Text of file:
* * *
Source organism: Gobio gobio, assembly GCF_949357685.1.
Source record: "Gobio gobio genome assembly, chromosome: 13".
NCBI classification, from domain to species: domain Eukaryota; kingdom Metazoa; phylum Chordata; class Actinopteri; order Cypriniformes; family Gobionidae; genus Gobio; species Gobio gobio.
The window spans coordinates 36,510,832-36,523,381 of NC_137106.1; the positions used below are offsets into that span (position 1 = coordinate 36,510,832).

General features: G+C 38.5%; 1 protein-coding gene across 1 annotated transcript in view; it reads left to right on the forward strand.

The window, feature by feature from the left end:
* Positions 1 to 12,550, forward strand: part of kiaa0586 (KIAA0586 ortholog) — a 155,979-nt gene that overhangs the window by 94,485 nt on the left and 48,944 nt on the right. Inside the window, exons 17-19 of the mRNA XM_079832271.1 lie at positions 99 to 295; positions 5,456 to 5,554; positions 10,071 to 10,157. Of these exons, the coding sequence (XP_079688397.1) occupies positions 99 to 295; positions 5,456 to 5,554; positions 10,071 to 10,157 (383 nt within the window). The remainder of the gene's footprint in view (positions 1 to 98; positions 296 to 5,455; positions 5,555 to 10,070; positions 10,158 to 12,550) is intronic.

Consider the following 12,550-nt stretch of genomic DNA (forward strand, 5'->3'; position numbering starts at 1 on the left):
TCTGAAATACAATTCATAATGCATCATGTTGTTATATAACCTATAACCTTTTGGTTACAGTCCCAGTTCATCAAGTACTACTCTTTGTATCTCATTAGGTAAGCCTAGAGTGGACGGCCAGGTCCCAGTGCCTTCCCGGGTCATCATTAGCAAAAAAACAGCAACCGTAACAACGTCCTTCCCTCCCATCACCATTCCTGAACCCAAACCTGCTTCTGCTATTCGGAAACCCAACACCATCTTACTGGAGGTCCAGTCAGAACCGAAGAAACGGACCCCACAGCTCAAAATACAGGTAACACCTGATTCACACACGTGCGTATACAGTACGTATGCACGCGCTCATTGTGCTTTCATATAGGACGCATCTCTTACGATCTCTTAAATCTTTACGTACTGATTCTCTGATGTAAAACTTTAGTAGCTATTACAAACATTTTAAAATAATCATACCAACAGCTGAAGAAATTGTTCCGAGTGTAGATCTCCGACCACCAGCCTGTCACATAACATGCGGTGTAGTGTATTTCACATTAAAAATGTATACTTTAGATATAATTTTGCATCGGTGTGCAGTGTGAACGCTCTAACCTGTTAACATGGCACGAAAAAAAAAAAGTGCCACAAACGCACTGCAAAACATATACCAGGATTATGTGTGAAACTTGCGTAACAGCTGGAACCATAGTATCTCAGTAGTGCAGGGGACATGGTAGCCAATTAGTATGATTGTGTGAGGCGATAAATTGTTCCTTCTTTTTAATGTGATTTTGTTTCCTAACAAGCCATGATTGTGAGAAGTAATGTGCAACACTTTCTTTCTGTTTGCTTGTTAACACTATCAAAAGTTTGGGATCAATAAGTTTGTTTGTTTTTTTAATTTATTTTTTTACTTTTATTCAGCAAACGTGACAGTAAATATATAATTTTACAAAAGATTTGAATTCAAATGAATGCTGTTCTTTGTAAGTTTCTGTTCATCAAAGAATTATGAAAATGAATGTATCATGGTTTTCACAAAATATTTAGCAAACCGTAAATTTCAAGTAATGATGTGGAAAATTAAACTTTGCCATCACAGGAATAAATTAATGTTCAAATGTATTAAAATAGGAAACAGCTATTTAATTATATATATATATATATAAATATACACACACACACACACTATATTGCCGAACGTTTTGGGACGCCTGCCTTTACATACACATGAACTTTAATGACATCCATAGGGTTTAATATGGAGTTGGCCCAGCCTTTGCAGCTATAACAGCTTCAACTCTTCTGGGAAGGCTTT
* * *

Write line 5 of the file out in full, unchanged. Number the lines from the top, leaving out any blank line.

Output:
General features: G+C 38.5%; 1 protein-coding gene across 1 annotated transcript in view; it reads left to right on the forward strand.